Penny Gordon-Larsen, Ph.D., an associate professor of nutrition, and Natalie The, a nutrition doctoral student, both with the UNC Gillings School of Global Public Health, found people face the following risks of becoming obese, compared to people in romantic relationships who are not living together: married women and men – both more than twice as likely to become obese, women living with a romantic partner – 63 percent increased risk, men living with a romantic partner – no increased risk.
The findings will be published next month in the journal Obesity.
“We’re trying to find out some of the reasons why this might be happening,” He said.
“There are a number of health benefits to marriage, including decreased cigarette smoking and lower mortality. But we also see greater weight gain than in others of the same age, and greater risk of obesity,” she added.
“A number of studies have shown that teens tend to put on weight as they become young adults,” Gordon-Larsen said. “This is a time when people are facing significant changes in their lives. Marriage and cohabitation present even bigger changes than single people face. Maybe the cause of weight gain is not just age, but the pressure of shifting behaviors that result in weight gain.”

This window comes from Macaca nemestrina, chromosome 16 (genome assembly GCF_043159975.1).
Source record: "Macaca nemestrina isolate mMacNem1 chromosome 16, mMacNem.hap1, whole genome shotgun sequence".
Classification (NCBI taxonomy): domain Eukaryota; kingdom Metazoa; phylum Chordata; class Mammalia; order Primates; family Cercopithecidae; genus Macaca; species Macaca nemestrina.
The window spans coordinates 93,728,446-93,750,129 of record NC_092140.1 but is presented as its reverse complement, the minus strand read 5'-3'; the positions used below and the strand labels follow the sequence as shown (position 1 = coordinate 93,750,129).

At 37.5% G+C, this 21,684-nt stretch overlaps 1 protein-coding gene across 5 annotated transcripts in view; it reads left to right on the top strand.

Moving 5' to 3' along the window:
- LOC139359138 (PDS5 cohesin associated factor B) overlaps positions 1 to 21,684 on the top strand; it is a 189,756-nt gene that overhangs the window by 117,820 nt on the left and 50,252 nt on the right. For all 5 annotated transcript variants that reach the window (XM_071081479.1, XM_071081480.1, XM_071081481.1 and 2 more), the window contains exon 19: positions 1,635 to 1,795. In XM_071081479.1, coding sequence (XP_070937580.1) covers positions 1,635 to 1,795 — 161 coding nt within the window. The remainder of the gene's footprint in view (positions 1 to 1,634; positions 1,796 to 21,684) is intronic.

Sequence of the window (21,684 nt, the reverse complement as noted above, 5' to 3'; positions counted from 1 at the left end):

According to Gordon-Larsen, when people are living together – married or not – they tend to share behaviors and activity patterns. They may chose to eat meals together, possibly cooking bigger meals or eating out more often than they did when they were single, and may watch TV together instead of going to the gym or playing a sport.
Gordon-Larsen said that in subsequent interviews with both romantic partners, they found that couples who lived together for more than two years (especially those who were married) were most likely to display similar weight/obesity patterns and physical activity behaviors.
“If this is a time of shifting behaviors, and of influencing each other, then maybe it’s a good time to intervene with these young couples and get them to have a more positive effect on each other,” Gordon-Larsen said. “Maybe they can exercise together or cook healthy meals together. People who are married or who are living together tend to share behaviors. Couples can use that phenomenon to their advantage if they’re aware of what’s going on.”
“When people are married, or living together, they can offer each other social support for healthy behaviors and a healthy environment,” Gordon-Larsen said. “They can be good influences on each other. That may be how they can avoid the extra pounds now associated with marriage.”